(Bloomberg) -- Individual stocks are hot again, with investors eschewing passive strategies and piling into single shares at the fastest pace in five years. It’s the latest sign of calm returning to the equity market after last August’s meltdown.
Among the S&P 500's constituents, about 2.3 billion shares have changed hands each day since early November, compared with 106 million a day in the SPDR S&P 500 ETF Trust, the biggest such security tracking the benchmark gauge. The ratio between the two has almost doubled since reaching a four-year low in September and on Nov. 30 hit 24, the highest level in almost six years, data compiled by Bloomberg and FBN Securities show.
A rising appetite for individual shares is a hallmark of easing tension in the stock market as investors drop their obsession with economic and political shocks and focus on the ability of companies to boost earnings or be taken over. Demand is rising after the S&P 500 recovered from its first correction in four years, returning to a range that has confined stocks for most of this year.
“When fears calm, managers go back into the stock-picking mode, which causes the ratio to turn higher again,” JC O’Hara, the New York-based chief market technician at FBN Securities. That’s “typically bullish for the market,” he said.
Another explanation is that with the Federal Reserve about to raise interest rates, investors would rather not take what the market has to offer, and are therefore shunning ETFs, said John Goltermann of Obermeyer Wood Investment Council.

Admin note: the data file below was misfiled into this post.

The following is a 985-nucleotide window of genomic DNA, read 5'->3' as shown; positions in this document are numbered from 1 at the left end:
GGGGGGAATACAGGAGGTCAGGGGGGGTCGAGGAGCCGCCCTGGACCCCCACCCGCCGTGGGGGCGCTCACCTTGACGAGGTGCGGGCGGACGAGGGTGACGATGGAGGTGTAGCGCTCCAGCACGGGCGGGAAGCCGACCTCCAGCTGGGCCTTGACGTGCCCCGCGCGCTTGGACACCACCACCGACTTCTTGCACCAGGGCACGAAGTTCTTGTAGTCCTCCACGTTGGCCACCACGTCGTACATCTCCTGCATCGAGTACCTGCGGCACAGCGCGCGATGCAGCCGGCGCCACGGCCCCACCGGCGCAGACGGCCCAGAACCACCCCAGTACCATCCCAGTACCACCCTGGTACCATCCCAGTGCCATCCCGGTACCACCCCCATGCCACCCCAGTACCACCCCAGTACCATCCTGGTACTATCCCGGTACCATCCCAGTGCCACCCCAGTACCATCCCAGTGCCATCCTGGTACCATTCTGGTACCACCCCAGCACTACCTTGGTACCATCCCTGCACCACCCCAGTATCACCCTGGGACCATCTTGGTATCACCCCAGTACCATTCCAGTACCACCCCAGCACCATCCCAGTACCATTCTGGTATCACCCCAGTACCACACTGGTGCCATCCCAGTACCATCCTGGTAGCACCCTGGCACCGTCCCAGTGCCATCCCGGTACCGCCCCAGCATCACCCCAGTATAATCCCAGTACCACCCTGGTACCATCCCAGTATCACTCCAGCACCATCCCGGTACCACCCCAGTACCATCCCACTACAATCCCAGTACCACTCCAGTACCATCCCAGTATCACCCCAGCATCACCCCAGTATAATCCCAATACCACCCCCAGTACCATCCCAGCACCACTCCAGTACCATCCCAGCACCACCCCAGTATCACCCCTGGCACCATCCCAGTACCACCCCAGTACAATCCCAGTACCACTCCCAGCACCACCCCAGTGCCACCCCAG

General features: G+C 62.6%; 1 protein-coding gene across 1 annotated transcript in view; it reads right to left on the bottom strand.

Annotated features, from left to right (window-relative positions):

“When we get to a flat and more volatile environment, people may be questioning the theory that passive investing is going to be the way to go forward,” said Goltermann, who helps oversee $1.7 billion at Obermeyer as a partner in Aspen, Colo. “They may be making a shift and considering more active investing versus passive.”
Money flow still favor ETFs. Actively managed mutual funds have seen withdrawals every month this year starting in March, while ETFs attracted more than $30 billion over the past 11 months, data compiled by Bloomberg and Investment Company Institute show.
To FBN’s O’Hara, the individual-to-ETF volume ratio has occasionally signaled sentiment shifts in the past. When it approached 24 in December 2010 and stayed above the level for the following two months, the S&P 500 advanced 12% over the period. The gain compared with an average three-month return of 3.6% since 2009.
“When investors have a better feel on the market, they make individual stock bets,” he wrote in a note earlier this month.